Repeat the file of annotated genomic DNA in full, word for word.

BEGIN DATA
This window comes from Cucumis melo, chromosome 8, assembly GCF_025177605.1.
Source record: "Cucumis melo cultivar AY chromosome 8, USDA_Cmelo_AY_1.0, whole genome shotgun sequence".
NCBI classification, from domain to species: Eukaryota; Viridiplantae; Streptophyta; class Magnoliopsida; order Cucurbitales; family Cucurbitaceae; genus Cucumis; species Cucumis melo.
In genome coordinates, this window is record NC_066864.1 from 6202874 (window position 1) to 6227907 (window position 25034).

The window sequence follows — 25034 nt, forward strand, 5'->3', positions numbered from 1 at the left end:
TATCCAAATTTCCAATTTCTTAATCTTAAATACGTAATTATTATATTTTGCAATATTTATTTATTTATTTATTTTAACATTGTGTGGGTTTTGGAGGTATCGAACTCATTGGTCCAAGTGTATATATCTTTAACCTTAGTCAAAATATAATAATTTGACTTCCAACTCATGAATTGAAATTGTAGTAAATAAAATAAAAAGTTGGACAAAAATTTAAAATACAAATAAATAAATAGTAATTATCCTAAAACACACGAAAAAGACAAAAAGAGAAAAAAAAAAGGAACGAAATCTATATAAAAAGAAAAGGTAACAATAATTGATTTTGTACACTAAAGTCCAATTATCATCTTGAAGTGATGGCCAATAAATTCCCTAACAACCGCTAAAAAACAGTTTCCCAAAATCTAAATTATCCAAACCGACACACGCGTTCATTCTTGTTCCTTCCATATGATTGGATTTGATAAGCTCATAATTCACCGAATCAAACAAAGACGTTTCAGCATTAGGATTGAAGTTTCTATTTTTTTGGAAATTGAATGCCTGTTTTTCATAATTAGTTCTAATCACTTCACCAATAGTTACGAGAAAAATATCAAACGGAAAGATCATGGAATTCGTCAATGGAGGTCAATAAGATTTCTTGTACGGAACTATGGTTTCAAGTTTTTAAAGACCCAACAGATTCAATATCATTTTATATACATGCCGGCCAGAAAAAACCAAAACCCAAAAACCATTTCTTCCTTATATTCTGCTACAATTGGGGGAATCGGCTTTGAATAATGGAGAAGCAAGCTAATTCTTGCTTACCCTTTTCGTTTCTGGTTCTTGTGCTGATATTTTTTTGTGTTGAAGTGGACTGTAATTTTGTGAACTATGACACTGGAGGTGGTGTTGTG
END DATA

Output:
This window comes from Cucumis melo, chromosome 8, assembly GCF_025177605.1.
Source record: "Cucumis melo cultivar AY chromosome 8, USDA_Cmelo_AY_1.0, whole genome shotgun sequence".
NCBI classification, from domain to species: Eukaryota; Viridiplantae; Streptophyta; class Magnoliopsida; order Cucurbitales; family Cucurbitaceae; genus Cucumis; species Cucumis melo.
In genome coordinates, this window is record NC_066864.1 from 6202874 (window position 1) to 6227907 (window position 25034).

The window sequence follows — 25034 nt, forward strand, 5'->3', positions numbered from 1 at the left end:
TATCCAAATTTCCAATTTCTTAATCTTAAATACGTAATTATTATATTTTGCAATATTTATTTATTTATTTATTTTAACATTGTGTGGGTTTTGGAGGTATCGAACTCATTGGTCCAAGTGTATATATCTTTAACCTTAGTCAAAATATAATAATTTGACTTCCAACTCATGAATTGAAATTGTAGTAAATAAAATAAAAAGTTGGACAAAAATTTAAAATACAAATAAATAAATAGTAATTATCCTAAAACACACGAAAAAGACAAAAAGAGAAAAAAAAAAGGAACGAAATCTATATAAAAAGAAAAGGTAACAATAATTGATTTTGTACACTAAAGTCCAATTATCATCTTGAAGTGATGGCCAATAAATTCCCTAACAACCGCTAAAAAACAGTTTCCCAAAATCTAAATTATCCAAACCGACACACGCGTTCATTCTTGTTCCTTCCATATGATTGGATTTGATAAGCTCATAATTCACCGAATCAAACAAAGACGTTTCAGCATTAGGATTGAAGTTTCTATTTTTTTGGAAATTGAATGCCTGTTTTTCATAATTAGTTCTAATCACTTCACCAATAGTTACGAGAAAAATATCAAACGGAAAGATCATGGAATTCGTCAATGGAGGTCAATAAGATTTCTTGTACGGAACTATGGTTTCAAGTTTTTAAAGACCCAACAGATTCAATATCATTTTATATACATGCCGGCCAGAAAAAACCAAAACCCAAAAACCATTTCTTCCTTATATTCTGCTACAATTGGGGGAATCGGCTTTGAATAATGGAGAAGCAAGCTAATTCTTGCTTACCCTTTTCGTTTCTGGTTCTTGTGCTGATATTTTTTTGTGTTGAAGTGGACTGTAATTTTGTGAACTATGACACTGGAGGTGGTGTTGTG